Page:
Sunday, June 26, 2016
The Winner's Trilogy/Book 2
Farrar Straus Giroux/March 2, 2015
The engagement of Lady Kestrel to Valoria’s crown prince means one celebration after another. But to Kestrel it means living in a cage of her own making. As the wedding approaches, she aches to tell Arin the truth about her engagement... if she could only trust him. Yet can she even trust herself? For—unknown to Arin—Kestrel is becoming a skilled practitioner of deceit: an anonymous spy passing information to Herran, and close to uncovering a shocking secret.
As Arin enlists dangerous allies in the struggle to keep his country’s freedom, he can’t fight the suspicion that Kestrel knows more than she shows. In the end, it might not be a dagger in the dark that cuts him open, but the truth. And when that happens, Kestrel and Arin learn just how much their crimes will cost them.
I could make this an incredibly short review. If I did, I wouldn't tell you about the plot, the world building or the characters. I would simply write - READ THIS TRILOGY - NOW.
And that would be the end. But I'm guessing you'd like a little more. Since I don't want to disappoint, I will attempt to tell you how much love I have not only for the plot, the world building and the characters but also for Marie Rutkoski's ability to weave all of those things into an experience in reading not soon forgotten.
First - This is a trilogy with each book building on the next. You can read my review of the first book here. If you have not read the first book, be warned, there are spoilers ahead. You don't want to spoil the infinite pleasure of the first book so only read on if you have read book one.
In the first book, The Winner's Curse, Kestrel buys a slave and has no idea the events she sets in motion by bringing Arin, the slave, into her home. In The Winner's Crime, we find Arin in charge of the resistance and Kestrel living in exile, engaged to a prince. This is the one aspect of the story I wasn't crazy about - they spend much of the book apart. I understand why the plot must go in this direction and The Winner's Crime is a part of the whole, you can't read one book without the other two.
Kestrel is walking a fine line in the capital city. She is engaged to the prince but engaging in spying for the rebels. At any moment she could be accused of treason against the crown. She is desperate to see Arin, if only to assure herself that he is alright. But she must also keep up the pretense of being loyal to the crown and with the emperor keeping a close eye on his son's fiancée, Kestrel could at any moment be caught helping the rebels. The tension is such an integral part of the setting. There was more than one moment when I thought, "This is it, she's going to get caught." It was nerve-racking since I had come to like Kestrel and want her and Arin to get their HEA. Not easy to do if she's locked up for treason. She is an intelligent, strong-willed character which was infinitely thrilling to read.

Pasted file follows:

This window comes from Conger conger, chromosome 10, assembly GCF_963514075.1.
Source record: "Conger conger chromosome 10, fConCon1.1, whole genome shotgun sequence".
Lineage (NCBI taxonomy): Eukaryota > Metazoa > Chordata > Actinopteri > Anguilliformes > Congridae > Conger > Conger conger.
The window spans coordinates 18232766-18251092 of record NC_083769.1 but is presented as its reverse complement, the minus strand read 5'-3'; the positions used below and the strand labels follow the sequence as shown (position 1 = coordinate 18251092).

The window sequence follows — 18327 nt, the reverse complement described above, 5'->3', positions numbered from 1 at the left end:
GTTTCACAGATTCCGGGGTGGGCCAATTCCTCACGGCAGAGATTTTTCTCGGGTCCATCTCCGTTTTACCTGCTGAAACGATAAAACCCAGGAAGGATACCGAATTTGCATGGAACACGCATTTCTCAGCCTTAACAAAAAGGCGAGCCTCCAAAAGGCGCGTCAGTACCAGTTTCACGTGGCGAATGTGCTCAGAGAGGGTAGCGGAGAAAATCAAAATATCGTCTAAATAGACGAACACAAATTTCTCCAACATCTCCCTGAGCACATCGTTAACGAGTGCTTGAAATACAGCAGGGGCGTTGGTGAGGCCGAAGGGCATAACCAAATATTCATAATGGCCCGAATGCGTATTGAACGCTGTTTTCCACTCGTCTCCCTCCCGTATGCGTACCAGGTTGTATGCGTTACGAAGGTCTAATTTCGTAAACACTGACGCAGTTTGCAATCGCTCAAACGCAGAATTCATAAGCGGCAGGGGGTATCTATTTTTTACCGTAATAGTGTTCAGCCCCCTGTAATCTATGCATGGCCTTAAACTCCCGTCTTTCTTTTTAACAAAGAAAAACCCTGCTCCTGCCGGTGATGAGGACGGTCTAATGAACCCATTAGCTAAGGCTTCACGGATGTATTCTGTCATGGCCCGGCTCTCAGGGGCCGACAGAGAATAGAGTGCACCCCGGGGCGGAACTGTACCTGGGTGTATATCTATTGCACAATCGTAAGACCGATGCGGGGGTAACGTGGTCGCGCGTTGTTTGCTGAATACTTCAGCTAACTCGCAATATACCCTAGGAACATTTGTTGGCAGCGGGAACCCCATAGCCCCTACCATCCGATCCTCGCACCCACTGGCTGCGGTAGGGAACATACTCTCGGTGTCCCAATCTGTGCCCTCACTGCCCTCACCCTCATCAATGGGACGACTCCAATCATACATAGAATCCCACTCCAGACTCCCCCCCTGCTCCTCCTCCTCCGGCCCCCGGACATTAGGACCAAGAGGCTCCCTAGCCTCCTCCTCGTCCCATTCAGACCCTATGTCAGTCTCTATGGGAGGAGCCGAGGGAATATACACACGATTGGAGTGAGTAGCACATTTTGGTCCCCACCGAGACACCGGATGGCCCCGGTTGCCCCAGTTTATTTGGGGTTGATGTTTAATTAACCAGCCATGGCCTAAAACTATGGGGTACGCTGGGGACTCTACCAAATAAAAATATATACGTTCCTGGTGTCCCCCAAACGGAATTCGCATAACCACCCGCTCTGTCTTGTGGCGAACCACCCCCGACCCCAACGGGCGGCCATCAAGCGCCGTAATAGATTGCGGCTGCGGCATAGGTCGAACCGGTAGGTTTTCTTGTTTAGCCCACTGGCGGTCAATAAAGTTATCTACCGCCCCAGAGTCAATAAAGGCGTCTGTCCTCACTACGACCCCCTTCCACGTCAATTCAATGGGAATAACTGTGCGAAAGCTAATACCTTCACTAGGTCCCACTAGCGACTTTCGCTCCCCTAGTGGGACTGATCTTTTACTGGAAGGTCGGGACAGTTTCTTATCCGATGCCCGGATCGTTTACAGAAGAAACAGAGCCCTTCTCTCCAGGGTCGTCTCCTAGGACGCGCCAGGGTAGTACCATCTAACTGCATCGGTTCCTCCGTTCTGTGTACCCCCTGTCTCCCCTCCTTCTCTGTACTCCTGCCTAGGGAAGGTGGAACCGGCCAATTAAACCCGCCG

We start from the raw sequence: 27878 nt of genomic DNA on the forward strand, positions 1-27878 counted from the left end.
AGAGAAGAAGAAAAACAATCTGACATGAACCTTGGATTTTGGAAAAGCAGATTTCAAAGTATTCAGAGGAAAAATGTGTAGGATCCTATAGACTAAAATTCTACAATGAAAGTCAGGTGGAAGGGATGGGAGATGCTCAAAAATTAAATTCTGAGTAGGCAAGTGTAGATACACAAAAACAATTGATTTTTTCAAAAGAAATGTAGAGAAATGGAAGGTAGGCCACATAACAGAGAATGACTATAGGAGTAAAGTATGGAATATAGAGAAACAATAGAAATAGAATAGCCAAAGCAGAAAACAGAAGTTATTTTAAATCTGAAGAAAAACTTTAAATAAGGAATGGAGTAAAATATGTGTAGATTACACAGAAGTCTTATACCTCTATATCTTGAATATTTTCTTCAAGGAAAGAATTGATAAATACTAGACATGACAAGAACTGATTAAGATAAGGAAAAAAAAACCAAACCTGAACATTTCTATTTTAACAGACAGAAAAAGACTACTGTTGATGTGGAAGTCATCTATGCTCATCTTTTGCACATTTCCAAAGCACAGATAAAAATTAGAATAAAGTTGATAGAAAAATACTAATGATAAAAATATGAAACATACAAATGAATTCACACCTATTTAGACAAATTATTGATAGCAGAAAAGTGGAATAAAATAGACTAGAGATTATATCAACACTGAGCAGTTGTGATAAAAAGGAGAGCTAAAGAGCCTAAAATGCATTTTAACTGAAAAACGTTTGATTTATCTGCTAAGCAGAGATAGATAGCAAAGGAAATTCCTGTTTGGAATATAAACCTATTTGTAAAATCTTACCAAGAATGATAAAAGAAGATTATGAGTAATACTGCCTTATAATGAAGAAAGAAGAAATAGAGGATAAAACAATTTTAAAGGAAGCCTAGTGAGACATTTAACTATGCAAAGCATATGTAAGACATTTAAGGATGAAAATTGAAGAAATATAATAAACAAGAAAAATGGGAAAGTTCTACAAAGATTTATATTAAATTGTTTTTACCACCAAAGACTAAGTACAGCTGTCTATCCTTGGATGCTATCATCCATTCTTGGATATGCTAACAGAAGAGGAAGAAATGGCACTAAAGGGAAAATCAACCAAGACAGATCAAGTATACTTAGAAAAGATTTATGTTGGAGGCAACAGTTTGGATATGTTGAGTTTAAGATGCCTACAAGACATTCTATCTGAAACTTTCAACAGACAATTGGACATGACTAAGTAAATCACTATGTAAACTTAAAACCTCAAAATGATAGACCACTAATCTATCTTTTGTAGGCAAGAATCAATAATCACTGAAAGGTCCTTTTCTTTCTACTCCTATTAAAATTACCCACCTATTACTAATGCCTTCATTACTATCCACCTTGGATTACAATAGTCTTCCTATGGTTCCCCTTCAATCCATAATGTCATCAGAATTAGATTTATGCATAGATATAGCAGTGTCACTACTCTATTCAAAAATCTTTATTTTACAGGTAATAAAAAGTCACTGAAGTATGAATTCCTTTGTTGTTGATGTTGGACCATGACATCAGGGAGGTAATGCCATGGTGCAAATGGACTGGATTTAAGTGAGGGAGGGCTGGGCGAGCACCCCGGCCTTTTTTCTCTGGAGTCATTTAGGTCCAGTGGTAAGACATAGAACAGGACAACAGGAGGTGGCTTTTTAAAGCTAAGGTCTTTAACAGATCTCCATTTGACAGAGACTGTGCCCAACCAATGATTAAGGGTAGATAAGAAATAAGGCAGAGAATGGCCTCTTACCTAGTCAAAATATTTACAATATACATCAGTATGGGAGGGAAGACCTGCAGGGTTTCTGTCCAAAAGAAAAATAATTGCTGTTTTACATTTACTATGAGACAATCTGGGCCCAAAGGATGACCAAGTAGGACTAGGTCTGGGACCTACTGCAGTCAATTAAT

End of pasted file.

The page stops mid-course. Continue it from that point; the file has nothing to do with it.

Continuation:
Arin, oh Arin. What have you done? He was not who he claimed to be in the first book and now in this second installment I feel like I'm getting to know him much better. Which makes it so interesting to read his scenes. He is an enigma, although he wants to free his people, the Herrani, but he doesn't always show complete hatred for their conquers. He came to care deeply about Kestrel and she bought him at auction! Things are not always black and white for Arin which is why he sometimes wavers in his decisions regarding the governing of Herran. He was appointed governor by the emperor which might seem a victory but Arin knows he can not trust the emperor and must still use spies to obtain critical information.
While Kestrel and Arin are residing in different cities, they still have beautiful, if somewhat painful, moments together. Arin doesn't know that Kestrel trader her freedom for his. He sees her as the fiancée of the prince, living in luxury in the capital. While he and his people are barely surviving despite having won their freedom. He still has strong feelings for her which play havoc with his loyalty to his people. Kestrel wants only to help Arin however she can but it is dangerous spying right under the nose of the emperor.
Their romance is volatile, with outside influences creating distance, both physical and emotional, between Kestrel and Arin. The author does well in showing the struggle Kestrel and Arin go through with their feelings for each other as well as their feelings for their people. Kestrel's loyalty isn't as strong towards the empire as Arin's is towards the Herrani. When she bought Arin and came to know him, it made her see the Herrani people as more than slaves. Arin's hatred of the slave owners is a strong, burning in his gut but Kestrel shows him that not all of the Valorians are the evil conquerors he's believed they are. I think their romance, when they finally get their HEA, will be hard won and make it that much more satisfying.
The secondary characters are a variety of both cunning, evil and kind. The prince was not what I was expecting and surprisingly likable. Arin has some loyal compatriots who have his back. One such is his cousin Sarsine who is headstrong and doesn't always agree with Arin's decisions but is fiercely loyal to him. Arin also has a wise mentor in Tensen who is the contact for Arin's spy in the capital. Tensen also helped Kestrel when he could. The secondary characters keep the connection between Kestrel and Arin when it looks like they will be kept apart.
I have the third book in the trilogy, The Winner's Kiss, waiting patiently for me. I've put off reading it partly because I have other books I needed to read but also because I want to hold off on finishing this wonderful trilogy.
The Winner's Trilogy ~
The Winner's Curse
The Winner's Crime
The Winner's Kiss